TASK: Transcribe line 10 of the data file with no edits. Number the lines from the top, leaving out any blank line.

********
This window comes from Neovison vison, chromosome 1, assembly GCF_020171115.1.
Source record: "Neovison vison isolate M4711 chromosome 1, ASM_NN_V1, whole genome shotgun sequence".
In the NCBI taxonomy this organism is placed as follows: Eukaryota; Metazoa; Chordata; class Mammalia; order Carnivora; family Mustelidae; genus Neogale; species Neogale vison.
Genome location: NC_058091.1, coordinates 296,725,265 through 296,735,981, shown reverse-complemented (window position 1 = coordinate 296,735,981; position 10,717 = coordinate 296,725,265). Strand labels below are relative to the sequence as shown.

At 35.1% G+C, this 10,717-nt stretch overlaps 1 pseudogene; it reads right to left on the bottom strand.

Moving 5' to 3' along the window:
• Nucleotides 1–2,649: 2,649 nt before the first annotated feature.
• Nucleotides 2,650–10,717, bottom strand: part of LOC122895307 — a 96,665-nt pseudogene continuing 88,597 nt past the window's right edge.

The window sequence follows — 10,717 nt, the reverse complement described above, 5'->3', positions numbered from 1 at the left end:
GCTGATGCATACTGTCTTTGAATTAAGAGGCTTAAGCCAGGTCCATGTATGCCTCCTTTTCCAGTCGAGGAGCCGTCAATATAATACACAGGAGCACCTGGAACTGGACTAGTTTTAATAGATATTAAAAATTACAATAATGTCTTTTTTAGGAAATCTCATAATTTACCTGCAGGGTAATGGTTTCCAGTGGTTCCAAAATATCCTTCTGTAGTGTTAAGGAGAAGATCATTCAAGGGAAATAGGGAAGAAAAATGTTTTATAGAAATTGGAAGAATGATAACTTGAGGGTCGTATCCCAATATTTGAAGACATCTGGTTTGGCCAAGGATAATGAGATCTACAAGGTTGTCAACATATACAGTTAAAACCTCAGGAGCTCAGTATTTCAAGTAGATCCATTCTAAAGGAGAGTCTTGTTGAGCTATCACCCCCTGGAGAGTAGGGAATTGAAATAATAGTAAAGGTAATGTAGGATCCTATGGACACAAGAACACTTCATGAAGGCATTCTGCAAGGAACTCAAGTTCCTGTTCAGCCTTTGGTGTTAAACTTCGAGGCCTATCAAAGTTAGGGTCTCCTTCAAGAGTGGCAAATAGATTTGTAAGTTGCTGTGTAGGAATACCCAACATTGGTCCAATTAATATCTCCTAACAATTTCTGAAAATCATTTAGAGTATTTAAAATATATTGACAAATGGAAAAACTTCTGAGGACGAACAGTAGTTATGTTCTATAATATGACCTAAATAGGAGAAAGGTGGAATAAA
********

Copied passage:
GCTGATGCATACTGTCTTTGAATTAAGAGGCTTAAGCCAGGTCCATGTATGCCTCCTTTTCCAGTCGAGGAGCCGTCAATATAATACACAGGAGCACCTGGAACTGGACTAGTTTTAATAGATATTAAAAATTACAATAATGTCTTTTTTAGGAAATCTCATAATTTACCTGCAGGGTAATGGTTTCCAGTGGTTCCAAAATATCCTTCTGTAGTGTTAAGGAGAAGATCATTCAAGGGAAATAGGGAAGAAAAATGTTTTATAGAAATTGGAAGAATGATAACTTGAGGGTCGTATCCCAATATTTGAAGACATCTGGTTTGGCCAAGGATAATGAGATCTACAAGGTTGTCAACATATACAGTTAAAACCTCAGGAGCTCAGTATTTCAAGTAGATCCATTCTAAAGGAGAGTCTTGTTGAGCTATCACCCCCTGGAGAGTAGGGAATTGAAATAATAGTAAAGGTAATGTAGGATCCTATGGACACAAGAACACTTCATGAAGGCATTCTGCAAGGAACTCAAGTTCCTGTTCAGCCTTTGGTGTTAAACTTCGAGGCCTATCAAAGTTAGGGTCTCCTTCAAGAGTGGCAAATAGATTTGTAAGTTGCTGTGTAGGAATACCCAACATTGGTCCAATTAATATCTCCTAACAATTTCTGAAAATCATTTAGAGTATTTAAAATATATTGACAAATGGAAAAACTTCTGAGGACGAACAGTAGTTATGTTCTATAATATGACCTAAATAGGAGAAAGGTGGAATAAA